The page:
Photo Credit: Wissam Nassar / Flash 90
Gaza fishermen (illustrative)

A leak in an oil pipeline that stretches from Kirkuk in Iraq to Tripoli in Northern Lebanon has polluted the sea off the Abdeh-Akkar port, endangering the fish population and contaminating the nets of the fishermen who depend on the sea for their livelihoods.

The disaster comes as Lebanese continue to struggle with the worst economic crisis the nation has ever faced, with currency devalued by 90 percent and some citizens attempting to storm local banks that have shut down rather than allow depositors to withdraw their savings.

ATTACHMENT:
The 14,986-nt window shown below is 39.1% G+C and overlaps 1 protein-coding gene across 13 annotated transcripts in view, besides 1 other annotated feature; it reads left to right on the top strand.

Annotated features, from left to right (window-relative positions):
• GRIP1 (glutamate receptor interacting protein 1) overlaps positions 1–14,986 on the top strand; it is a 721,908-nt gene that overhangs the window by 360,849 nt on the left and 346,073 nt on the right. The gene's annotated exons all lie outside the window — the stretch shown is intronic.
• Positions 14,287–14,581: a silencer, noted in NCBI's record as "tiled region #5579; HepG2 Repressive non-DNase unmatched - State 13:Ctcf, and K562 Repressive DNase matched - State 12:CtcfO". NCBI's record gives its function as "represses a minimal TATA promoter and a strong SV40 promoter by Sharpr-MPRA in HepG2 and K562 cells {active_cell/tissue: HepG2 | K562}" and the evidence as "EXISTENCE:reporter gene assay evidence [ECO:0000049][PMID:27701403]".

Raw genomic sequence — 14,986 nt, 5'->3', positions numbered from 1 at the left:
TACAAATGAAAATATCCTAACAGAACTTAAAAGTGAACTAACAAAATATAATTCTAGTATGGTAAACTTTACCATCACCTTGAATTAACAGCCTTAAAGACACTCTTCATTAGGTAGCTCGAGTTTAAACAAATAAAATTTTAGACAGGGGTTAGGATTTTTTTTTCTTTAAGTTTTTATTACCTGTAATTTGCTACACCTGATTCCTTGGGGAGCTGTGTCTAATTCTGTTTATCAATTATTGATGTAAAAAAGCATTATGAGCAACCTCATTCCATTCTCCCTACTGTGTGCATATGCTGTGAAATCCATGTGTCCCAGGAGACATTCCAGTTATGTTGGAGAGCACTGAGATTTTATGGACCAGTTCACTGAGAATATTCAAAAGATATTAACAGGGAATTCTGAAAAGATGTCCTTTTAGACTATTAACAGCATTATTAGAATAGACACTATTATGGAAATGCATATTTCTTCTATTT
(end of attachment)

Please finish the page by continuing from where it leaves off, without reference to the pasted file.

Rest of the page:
The Iraq-Lebanon pipeline suffers from wear and cracks, according to a report by L’Orient Today, and is also regularly sabotaged by individuals who use special pumps to withdraw oil they then sell in the local market.

A fisherman in Akkar shared a video of the oil spill from the leaking Iraqi oil pipeline, which passes through Syria and then crosses Akkar, with L’Orient Today, lamenting the country’s latest disaster.

“The water’s smell is foul, and the oil has polluted our nets and threatened the remaining fish population,” the fisherman wrote, urging the Tripoli oil facilities to “stop this leakage immediately.”

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Hana Levi Julian is a Middle East news analyst with a degree in Mass Communication and Journalism from Southern Connecticut State University. A past columnist with The Jewish Press and senior editor at Arutz 7, Ms. Julian has written for, and other media outlets, in addition to her years working in broadcast journalism.